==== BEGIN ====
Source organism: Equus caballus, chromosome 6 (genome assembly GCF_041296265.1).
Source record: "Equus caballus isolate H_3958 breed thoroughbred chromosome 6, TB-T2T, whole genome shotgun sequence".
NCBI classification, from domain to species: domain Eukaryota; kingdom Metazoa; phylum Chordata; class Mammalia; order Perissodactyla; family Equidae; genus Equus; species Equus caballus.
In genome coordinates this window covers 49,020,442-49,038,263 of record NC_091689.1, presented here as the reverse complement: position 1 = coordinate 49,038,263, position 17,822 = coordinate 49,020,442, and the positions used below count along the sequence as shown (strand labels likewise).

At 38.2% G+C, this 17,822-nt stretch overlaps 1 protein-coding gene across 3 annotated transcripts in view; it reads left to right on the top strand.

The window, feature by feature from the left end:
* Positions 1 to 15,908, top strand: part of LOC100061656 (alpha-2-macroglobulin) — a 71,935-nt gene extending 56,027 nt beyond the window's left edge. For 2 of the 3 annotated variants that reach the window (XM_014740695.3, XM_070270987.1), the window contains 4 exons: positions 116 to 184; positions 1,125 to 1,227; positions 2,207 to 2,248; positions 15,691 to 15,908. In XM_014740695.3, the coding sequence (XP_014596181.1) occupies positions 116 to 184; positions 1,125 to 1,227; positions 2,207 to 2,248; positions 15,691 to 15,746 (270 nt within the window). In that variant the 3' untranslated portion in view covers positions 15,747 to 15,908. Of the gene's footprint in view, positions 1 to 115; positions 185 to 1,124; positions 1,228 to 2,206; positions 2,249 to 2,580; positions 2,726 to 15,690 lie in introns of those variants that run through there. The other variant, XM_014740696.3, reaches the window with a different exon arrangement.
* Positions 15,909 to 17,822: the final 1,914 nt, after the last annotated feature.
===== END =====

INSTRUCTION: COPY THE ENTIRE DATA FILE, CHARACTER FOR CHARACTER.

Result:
Source organism: Equus caballus, chromosome 6 (genome assembly GCF_041296265.1).
Source record: "Equus caballus isolate H_3958 breed thoroughbred chromosome 6, TB-T2T, whole genome shotgun sequence".
NCBI classification, from domain to species: domain Eukaryota; kingdom Metazoa; phylum Chordata; class Mammalia; order Perissodactyla; family Equidae; genus Equus; species Equus caballus.
In genome coordinates this window covers 49,020,442-49,038,263 of record NC_091689.1, presented here as the reverse complement: position 1 = coordinate 49,038,263, position 17,822 = coordinate 49,020,442, and the positions used below count along the sequence as shown (strand labels likewise).

At 38.2% G+C, this 17,822-nt stretch overlaps 1 protein-coding gene across 3 annotated transcripts in view; it reads left to right on the top strand.

The window, feature by feature from the left end:
* Positions 1 to 15,908, top strand: part of LOC100061656 (alpha-2-macroglobulin) — a 71,935-nt gene extending 56,027 nt beyond the window's left edge. For 2 of the 3 annotated variants that reach the window (XM_014740695.3, XM_070270987.1), the window contains 4 exons: positions 116 to 184; positions 1,125 to 1,227; positions 2,207 to 2,248; positions 15,691 to 15,908. In XM_014740695.3, the coding sequence (XP_014596181.1) occupies positions 116 to 184; positions 1,125 to 1,227; positions 2,207 to 2,248; positions 15,691 to 15,746 (270 nt within the window). In that variant the 3' untranslated portion in view covers positions 15,747 to 15,908. Of the gene's footprint in view, positions 1 to 115; positions 185 to 1,124; positions 1,228 to 2,206; positions 2,249 to 2,580; positions 2,726 to 15,690 lie in introns of those variants that run through there. The other variant, XM_014740696.3, reaches the window with a different exon arrangement.
* Positions 15,909 to 17,822: the final 1,914 nt, after the last annotated feature.